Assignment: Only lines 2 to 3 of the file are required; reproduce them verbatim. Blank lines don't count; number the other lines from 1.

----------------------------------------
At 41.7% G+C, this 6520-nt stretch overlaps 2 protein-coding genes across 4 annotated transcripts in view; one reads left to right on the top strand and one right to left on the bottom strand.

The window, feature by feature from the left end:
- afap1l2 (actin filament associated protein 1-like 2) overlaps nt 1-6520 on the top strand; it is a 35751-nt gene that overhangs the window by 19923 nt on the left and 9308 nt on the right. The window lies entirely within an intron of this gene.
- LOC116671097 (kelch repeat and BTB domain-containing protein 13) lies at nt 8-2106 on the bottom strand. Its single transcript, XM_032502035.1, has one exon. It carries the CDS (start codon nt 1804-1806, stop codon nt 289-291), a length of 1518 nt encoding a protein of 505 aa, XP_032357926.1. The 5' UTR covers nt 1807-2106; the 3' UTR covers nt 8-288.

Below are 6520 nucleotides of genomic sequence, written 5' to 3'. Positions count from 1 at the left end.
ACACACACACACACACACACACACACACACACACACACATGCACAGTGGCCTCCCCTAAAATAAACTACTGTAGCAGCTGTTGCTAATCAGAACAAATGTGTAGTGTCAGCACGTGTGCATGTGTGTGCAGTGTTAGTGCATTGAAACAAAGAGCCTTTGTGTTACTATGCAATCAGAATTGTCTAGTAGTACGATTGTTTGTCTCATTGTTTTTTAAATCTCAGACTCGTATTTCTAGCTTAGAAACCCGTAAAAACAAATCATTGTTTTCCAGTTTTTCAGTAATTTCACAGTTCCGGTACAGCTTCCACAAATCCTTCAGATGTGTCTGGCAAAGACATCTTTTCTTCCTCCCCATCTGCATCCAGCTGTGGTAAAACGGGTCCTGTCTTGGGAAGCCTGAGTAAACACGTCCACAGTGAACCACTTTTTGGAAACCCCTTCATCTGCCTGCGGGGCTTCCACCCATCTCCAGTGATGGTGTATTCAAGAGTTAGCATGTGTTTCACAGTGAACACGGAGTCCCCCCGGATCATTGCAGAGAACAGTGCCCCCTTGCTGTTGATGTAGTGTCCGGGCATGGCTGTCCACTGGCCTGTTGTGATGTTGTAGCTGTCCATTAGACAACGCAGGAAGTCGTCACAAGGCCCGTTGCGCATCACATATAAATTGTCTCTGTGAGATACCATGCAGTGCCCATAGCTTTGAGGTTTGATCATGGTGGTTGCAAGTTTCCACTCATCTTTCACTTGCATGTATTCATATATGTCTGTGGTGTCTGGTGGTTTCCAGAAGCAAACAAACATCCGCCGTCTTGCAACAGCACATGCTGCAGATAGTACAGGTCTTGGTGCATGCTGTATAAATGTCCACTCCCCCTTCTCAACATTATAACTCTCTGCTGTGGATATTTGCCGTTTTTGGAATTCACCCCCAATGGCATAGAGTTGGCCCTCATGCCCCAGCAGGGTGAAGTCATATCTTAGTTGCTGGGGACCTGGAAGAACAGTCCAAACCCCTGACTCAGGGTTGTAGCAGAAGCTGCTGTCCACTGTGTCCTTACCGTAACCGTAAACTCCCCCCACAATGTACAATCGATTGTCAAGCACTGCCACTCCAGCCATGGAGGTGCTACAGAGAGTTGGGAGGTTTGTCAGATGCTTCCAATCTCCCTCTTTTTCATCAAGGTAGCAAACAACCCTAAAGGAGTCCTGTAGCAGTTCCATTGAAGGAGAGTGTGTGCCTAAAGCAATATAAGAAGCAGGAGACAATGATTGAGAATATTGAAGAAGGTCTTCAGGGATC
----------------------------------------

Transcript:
The window, feature by feature from the left end:
- afap1l2 (actin filament associated protein 1-like 2) overlaps nt 1-6520 on the top strand; it is a 35751-nt gene that overhangs the window by 19923 nt on the left and 9308 nt on the right. The window lies entirely within an intron of this gene.